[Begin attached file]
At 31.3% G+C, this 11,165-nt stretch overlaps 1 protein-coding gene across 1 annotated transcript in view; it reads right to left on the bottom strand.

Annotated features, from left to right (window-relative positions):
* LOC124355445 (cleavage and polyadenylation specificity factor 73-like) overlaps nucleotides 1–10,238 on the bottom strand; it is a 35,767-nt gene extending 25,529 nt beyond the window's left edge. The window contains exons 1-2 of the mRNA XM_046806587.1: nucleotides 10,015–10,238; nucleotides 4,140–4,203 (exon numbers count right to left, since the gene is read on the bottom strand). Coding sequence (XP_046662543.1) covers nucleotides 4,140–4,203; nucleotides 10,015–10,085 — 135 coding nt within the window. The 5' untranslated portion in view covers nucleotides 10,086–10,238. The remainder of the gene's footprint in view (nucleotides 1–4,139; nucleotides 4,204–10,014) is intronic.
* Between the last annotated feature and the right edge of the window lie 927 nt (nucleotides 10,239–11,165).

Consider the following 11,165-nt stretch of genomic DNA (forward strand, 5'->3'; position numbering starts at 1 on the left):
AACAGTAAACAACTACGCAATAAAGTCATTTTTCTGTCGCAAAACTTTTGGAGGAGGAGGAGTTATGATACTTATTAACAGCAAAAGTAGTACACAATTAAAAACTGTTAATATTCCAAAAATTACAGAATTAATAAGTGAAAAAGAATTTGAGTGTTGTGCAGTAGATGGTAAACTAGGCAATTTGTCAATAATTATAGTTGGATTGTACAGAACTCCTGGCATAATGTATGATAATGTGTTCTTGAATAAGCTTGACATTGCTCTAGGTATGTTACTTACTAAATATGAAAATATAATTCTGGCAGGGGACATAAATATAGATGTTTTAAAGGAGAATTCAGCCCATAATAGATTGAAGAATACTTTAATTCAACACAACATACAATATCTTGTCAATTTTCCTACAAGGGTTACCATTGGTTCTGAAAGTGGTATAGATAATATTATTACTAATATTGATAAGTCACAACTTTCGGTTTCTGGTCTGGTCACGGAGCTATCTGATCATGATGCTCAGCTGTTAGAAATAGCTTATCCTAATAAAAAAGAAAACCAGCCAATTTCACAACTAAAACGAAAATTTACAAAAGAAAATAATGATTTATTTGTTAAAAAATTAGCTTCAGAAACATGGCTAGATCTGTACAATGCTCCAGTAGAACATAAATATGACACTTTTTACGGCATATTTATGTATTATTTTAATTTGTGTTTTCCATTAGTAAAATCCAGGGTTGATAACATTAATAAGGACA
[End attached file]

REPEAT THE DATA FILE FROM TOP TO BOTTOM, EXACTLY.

At 31.3% G+C, this 11,165-nt stretch overlaps 1 protein-coding gene across 1 annotated transcript in view; it reads right to left on the bottom strand.

Annotated features, from left to right (window-relative positions):
* LOC124355445 (cleavage and polyadenylation specificity factor 73-like) overlaps nucleotides 1–10,238 on the bottom strand; it is a 35,767-nt gene extending 25,529 nt beyond the window's left edge. The window contains exons 1-2 of the mRNA XM_046806587.1: nucleotides 10,015–10,238; nucleotides 4,140–4,203 (exon numbers count right to left, since the gene is read on the bottom strand). Coding sequence (XP_046662543.1) covers nucleotides 4,140–4,203; nucleotides 10,015–10,085 — 135 coding nt within the window. The 5' untranslated portion in view covers nucleotides 10,086–10,238. The remainder of the gene's footprint in view (nucleotides 1–4,139; nucleotides 4,204–10,014) is intronic.
* Between the last annotated feature and the right edge of the window lie 927 nt (nucleotides 10,239–11,165).

Consider the following 11,165-nt stretch of genomic DNA (forward strand, 5'->3'; position numbering starts at 1 on the left):
AACAGTAAACAACTACGCAATAAAGTCATTTTTCTGTCGCAAAACTTTTGGAGGAGGAGGAGTTATGATACTTATTAACAGCAAAAGTAGTACACAATTAAAAACTGTTAATATTCCAAAAATTACAGAATTAATAAGTGAAAAAGAATTTGAGTGTTGTGCAGTAGATGGTAAACTAGGCAATTTGTCAATAATTATAGTTGGATTGTACAGAACTCCTGGCATAATGTATGATAATGTGTTCTTGAATAAGCTTGACATTGCTCTAGGTATGTTACTTACTAAATATGAAAATATAATTCTGGCAGGGGACATAAATATAGATGTTTTAAAGGAGAATTCAGCCCATAATAGATTGAAGAATACTTTAATTCAACACAACATACAATATCTTGTCAATTTTCCTACAAGGGTTACCATTGGTTCTGAAAGTGGTATAGATAATATTATTACTAATATTGATAAGTCACAACTTTCGGTTTCTGGTCTGGTCACGGAGCTATCTGATCATGATGCTCAGCTGTTAGAAATAGCTTATCCTAATAAAAAAGAAAACCAGCCAATTTCACAACTAAAACGAAAATTTACAAAAGAAAATAATGATTTATTTGTTAAAAAATTAGCTTCAGAAACATGGCTAGATCTGTACAATGCTCCAGTAGAACATAAATATGACACTTTTTACGGCATATTTATGTATTATTTTAATTTGTGTTTTCCATTAGTAAAATCCAGGGTTGATAACATTAATAAGGACA